We’d really rather not think or worry about getting old, but we have to. That’s partly because Rob’s concerns about his wrinkles and baldness – not to mention “the relentless decline in abdominal definition” – mean that whenever he’s in front of a mirror, old age is the topic of discussion for the next ten minutes or so.
But we also have to think about it because at some point we’ll be too old to work on our businesses, too old to gallivant around the world at breakneck speed, and too old to pull silly faces. Perish the thought. Scrap that last one – we’ll ALWAYS find a way to pull silly faces.
The concept of forward thinking to that degree is anathema to many digital nomads: we’re all about appreciating the moment, living for today, and not saving up all our enjoyment (and money) for the ultimate rainy day: elderliness.
Which is great for now, but less useful 50 years down the line when we’ve got gout, a dodgy hip and incontinence, and we can’t work out how to start the self-driving aircar to take us to the hologram-doctor.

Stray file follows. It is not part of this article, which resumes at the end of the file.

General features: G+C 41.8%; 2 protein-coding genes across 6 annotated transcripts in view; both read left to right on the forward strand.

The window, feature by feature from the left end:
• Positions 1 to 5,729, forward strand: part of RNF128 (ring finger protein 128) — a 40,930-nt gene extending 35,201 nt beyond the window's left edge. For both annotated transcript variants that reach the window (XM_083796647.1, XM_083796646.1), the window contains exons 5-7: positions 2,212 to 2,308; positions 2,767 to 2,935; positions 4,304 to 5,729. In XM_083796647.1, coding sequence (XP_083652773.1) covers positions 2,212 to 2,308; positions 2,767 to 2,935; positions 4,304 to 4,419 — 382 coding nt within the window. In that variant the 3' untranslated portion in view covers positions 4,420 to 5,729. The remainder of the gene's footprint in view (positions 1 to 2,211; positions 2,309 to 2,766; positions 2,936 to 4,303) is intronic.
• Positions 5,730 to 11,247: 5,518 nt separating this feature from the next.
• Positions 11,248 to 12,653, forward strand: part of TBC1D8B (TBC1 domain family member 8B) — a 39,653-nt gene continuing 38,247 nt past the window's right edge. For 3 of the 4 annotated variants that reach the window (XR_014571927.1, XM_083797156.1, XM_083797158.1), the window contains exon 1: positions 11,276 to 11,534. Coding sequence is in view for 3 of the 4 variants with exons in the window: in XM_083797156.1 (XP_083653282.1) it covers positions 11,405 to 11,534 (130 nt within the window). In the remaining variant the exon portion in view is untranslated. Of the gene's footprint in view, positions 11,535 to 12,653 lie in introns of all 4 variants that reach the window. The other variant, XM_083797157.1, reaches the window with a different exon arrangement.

“Cutting back” and saving $3 on Starbucks here and there won’t add up to enough to sustain us through our “autumn years” (ugh), which is why we’re working so hard now to put income streams in place that will pay off later. Between real estate investments and businesses that can be run by other people, we hope to have enough to have a comfortable life – with a little left over for hair transplants and varicose-vein removals.
Which is why, when we get asked (a lot) when we’re going to settle down and start taking things seriously, we count to ten and patiently explain that we already are. We’ve said it a million times, but this whole work/travel lifestyle isn’t a way of temporarily avoiding real life – it can be a completely viable lifestyle of its own, and planning for the future is just as much a part of our lives as it is for anyone else.